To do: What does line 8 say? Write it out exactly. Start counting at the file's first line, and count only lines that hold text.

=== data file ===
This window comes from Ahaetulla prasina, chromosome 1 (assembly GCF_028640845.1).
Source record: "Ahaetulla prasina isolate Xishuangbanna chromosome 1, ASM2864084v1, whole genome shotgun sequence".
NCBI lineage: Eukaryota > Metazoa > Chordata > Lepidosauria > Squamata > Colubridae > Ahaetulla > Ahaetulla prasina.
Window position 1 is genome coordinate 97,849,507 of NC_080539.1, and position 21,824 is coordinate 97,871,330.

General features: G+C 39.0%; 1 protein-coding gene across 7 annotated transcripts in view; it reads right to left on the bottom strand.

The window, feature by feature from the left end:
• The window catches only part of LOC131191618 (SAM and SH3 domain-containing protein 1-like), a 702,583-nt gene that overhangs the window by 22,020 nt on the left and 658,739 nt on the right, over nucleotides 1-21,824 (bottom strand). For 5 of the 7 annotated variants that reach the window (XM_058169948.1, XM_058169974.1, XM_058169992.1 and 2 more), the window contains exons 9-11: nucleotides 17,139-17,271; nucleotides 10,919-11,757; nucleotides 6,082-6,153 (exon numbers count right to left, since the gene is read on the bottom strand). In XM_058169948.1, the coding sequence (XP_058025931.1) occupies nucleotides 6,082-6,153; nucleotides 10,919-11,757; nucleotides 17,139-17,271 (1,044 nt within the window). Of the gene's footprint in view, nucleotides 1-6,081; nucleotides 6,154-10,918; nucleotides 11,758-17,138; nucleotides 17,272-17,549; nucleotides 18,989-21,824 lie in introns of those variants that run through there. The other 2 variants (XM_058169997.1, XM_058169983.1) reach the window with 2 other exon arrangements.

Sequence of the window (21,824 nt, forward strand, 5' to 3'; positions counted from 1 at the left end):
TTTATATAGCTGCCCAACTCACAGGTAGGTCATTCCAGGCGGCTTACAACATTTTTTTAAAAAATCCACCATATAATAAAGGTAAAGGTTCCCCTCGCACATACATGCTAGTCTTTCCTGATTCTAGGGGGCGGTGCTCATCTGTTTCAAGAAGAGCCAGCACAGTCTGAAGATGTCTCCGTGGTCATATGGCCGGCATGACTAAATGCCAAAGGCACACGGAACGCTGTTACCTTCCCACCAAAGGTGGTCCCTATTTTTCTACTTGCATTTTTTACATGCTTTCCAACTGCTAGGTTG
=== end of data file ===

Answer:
Sequence of the window (21,824 nt, forward strand, 5' to 3'; positions counted from 1 at the left end):